Malbecs from Argentina extend beyond traditional muscular range

More considered winemaking has been accompanied by a move to higher ground

Malbec from Argentina has become one of the best-selling wines here and around the wine-drinking world. At one stage, it had a reputation for power and brawn, the perfect partner for a barbecued steak, but lacking in finesse. It had lots of everything, oak, alcohol, tannins and overripe fruit. It appealed to a certain kind of (largely male) drinker and was one of the few New World wines that didn’t have a price ceiling; retailers told me that consumers would happily spend more than €20 for their weekend treat.

There is still no shortage of muscular Malbecs, but many producers have changed the style they produce. Dr Laura Catena of wine-producer Catena says that for years many producers were trying to make Malbec in the same way as Cabernet Sauvignon, yet the two varieties are very different. She said that Malbec is far more aromatic and floral, with softer tannins, and should be treated gently, almost like a Pinot Noir. There has also been a move away from an excessive use of new oak, with wines being aged in concrete tanks, stainless steel and large old oak casks.

This more considered winemaking has been accompanied by a move to higher ground. Mendoza, where most Argentine wine is produced, already has some of the world’s highest altitude vineyards, although the honour of highest falls to Colomé in Calchaqui in Salta province, further north. Over the past two decades there has been a race to plant vines at higher altitudes, led by Catena, Doña Paula, Altos Las Hormigas and others. At heights of more than 1,000m (and as high as 3,000m) temperatures are cooler and solar intensity greater. The resulting wines taste very different, typically with haunting perfumed aromas, a wonderful purity of perfectly ripe fruit, well integrated acidity and a fine tannin structure. They are still fairly full-bodied with alcohol levels of 14 per cent or more, but there is a real elegance too.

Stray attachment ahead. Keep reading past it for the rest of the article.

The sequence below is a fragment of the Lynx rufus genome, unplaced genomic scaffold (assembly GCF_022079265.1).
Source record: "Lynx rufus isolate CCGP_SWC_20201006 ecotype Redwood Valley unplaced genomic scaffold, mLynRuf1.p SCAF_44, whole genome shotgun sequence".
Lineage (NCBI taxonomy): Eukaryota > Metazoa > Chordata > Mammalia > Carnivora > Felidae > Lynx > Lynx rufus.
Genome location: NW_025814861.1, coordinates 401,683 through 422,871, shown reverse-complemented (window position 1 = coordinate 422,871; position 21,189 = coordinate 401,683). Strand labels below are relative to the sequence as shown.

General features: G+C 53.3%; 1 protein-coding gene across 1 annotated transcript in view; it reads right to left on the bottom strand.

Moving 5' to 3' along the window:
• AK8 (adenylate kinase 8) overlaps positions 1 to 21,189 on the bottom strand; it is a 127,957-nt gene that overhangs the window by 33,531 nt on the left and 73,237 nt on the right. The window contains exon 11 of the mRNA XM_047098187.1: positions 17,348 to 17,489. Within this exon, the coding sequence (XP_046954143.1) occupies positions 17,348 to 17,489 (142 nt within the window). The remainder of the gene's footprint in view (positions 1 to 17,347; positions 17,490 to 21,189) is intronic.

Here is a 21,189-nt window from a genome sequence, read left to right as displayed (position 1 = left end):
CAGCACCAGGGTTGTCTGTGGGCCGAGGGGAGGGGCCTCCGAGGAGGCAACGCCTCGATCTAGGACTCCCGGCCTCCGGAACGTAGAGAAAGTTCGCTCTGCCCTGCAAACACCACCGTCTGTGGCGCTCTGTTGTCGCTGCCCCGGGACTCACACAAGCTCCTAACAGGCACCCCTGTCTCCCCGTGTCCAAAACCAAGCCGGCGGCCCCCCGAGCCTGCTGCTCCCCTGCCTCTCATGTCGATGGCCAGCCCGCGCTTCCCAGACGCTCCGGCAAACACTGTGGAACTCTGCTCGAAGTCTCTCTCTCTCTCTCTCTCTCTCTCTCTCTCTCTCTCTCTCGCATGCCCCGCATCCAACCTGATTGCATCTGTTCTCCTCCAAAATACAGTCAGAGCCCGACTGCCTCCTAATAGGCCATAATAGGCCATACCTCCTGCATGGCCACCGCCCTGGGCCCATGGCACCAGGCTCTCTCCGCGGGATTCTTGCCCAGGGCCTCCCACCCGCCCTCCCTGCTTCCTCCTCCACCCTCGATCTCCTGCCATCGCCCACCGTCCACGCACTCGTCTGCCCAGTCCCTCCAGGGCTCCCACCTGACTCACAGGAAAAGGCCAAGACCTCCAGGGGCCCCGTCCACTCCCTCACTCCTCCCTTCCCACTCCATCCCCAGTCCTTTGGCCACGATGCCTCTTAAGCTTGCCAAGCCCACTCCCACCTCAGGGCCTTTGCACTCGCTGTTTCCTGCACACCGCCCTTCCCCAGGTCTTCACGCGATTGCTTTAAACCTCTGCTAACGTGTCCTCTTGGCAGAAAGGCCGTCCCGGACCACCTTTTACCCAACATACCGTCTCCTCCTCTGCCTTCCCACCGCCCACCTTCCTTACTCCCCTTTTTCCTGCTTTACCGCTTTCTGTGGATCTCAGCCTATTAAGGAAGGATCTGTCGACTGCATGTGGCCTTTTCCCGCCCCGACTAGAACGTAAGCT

A few weeks ago, I wondered where all the Merlot drinkers had gone. I suspect many have migrated to Malbec. Less expensive Malbec fits neatly into the category of reliable easy-drinking red. The majority have plush dark fruits and tannins tend to be soft. Most of the supermarkets have one for sale between €10-€15 and overall standards are reasonably high. Bargain hunters will seek out the Aldi Specially Selected Malbec for €8.29.


Lighter Malbec is great with chops and other pork dishes, as well as a gourmet burgers, meatballs, and meat or aubergine lasagne. The richer, more full-bodied styles are ideal with barbecued beef, including steak, ribs, sausages and offal, preferably cooked slowly on a wood-burning barbecue.

Norton Luján de Cuyo DOC Malbec

14.5%, €12.95 (reduced from €18.95)

O'Briens has a good range of Malbec, including the Catena Histórico (€19.95) and El Salveje (€16.95). This has plenty of body, supple dark fruits and a touch of spice. Try it with steak or ribs. 
From: O'Briens,

13.5%, €18.99-20.99
Broad ripe plum fruits with dark chocolate, with a pleasing earthiness and spicy edge. Try it with posh grilled sausages, a gourmet burger or grilled aubergines.

Dunnes Stores,; Donnybrook Fair,; Molloy's Liquor Stores,; Tesco,; O'Briens,; Mitchell & Son, D1, Sandycove, and Avoca, Kilmacanogue & Dunboyne,; No. 21, Cork; 1601 Off-licence, Kinsale; Joyce's Supermarket,; Deveney's, D14,; Dollard & Co.,; The Hole in the Wall, D7; Jus de Vine, Portmarnock,; No. 21, Cork; Nolan's, D3;; No. 21, Cork; The Vintry, D6,;

Altos Las Hormigas Malbec Clásico 2019, Luján de Cuyo, Mendoza

A delightful unoaked Malbec with juicy ripe red cherry and plum fruits and very fine tannins. Try this with empanadas, burritos, meatballs or a chilli sin carne.

Baggot Street Wines, D4,; Green Man Wines, D6,; Ely Wine Store, Maynooth;; Red Nose Wines, Clonmel,;

Altar Uco Edad Moderna Malbec 2020, Tupungato, Uco Valley

14.1%, €26
An utterly delicious Malbec with pure damson and loganberry fruits and a herbal note. Lovely intensity of fruit combined with a fine tannic structure. Enjoy with barbecued lamb or pork.

From La Touche, Greystones,; Baggot Street Wines, D4,; Green Man Wines, D6,; The Fumbally, D8; The; Pinto Wines, D9,